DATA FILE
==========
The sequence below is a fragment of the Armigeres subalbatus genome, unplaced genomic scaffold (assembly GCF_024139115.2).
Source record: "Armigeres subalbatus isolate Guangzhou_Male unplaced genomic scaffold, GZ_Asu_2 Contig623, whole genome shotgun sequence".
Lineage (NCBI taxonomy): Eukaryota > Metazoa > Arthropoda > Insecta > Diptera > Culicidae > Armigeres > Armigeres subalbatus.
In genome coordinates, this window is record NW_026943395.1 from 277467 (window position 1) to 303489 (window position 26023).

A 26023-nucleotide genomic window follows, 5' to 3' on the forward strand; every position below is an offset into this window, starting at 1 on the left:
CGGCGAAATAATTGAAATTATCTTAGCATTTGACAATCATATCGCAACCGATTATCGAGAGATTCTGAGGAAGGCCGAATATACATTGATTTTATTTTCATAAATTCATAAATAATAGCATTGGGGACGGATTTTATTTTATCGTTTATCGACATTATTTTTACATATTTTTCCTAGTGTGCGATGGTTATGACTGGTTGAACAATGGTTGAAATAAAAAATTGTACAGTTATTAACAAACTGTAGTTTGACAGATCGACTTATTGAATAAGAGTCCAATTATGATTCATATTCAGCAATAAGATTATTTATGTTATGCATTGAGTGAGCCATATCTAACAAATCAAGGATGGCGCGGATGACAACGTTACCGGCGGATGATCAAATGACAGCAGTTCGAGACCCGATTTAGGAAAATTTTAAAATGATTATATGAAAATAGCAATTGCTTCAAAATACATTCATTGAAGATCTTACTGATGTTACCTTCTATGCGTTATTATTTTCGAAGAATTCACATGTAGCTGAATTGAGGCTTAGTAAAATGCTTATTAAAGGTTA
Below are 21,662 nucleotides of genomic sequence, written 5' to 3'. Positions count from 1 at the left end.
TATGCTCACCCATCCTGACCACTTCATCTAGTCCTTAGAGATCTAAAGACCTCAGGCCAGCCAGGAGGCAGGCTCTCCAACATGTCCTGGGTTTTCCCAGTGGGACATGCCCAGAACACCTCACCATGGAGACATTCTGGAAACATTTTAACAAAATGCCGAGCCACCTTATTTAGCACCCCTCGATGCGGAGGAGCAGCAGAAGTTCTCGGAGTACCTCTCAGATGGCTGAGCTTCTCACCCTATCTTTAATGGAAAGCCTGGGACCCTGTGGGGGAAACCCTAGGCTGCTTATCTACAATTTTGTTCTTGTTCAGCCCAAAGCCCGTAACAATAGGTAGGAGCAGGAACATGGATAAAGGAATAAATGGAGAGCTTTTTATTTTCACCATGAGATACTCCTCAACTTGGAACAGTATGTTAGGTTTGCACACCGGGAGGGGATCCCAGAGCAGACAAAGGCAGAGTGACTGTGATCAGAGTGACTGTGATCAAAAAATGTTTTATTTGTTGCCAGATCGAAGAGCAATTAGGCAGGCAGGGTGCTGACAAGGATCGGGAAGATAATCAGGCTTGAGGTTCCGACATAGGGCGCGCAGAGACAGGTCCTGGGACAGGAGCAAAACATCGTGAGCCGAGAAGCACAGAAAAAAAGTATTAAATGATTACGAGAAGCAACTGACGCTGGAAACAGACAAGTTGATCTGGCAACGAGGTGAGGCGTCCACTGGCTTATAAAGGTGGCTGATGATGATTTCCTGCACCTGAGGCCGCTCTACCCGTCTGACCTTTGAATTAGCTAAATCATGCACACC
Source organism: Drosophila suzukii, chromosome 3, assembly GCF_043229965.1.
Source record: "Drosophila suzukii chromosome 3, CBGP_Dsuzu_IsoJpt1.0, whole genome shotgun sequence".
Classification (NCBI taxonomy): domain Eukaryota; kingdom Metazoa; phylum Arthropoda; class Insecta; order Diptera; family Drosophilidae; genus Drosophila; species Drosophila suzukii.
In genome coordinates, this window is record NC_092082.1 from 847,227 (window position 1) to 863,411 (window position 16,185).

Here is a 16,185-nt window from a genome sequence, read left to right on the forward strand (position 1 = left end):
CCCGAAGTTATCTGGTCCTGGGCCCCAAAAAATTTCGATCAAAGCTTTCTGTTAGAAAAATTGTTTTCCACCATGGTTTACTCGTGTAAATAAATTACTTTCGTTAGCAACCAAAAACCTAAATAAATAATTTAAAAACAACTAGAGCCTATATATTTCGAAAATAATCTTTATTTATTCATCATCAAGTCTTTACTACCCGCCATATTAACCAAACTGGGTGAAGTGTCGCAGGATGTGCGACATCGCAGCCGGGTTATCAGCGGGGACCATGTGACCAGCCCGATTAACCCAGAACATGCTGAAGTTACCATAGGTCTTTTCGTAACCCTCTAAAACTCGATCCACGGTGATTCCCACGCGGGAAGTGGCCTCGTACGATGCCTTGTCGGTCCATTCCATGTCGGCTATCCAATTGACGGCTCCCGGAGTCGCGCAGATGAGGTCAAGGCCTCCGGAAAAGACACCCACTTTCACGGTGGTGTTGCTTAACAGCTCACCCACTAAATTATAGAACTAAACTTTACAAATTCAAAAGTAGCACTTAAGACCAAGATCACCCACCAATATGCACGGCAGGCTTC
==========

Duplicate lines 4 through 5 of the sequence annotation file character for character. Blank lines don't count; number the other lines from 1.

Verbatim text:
In genome coordinates, this window is record NW_026943395.1 from 277467 (window position 1) to 303489 (window position 26023).

A 26023-nucleotide genomic window follows, 5' to 3' on the forward strand; every position below is an offset into this window, starting at 1 on the left: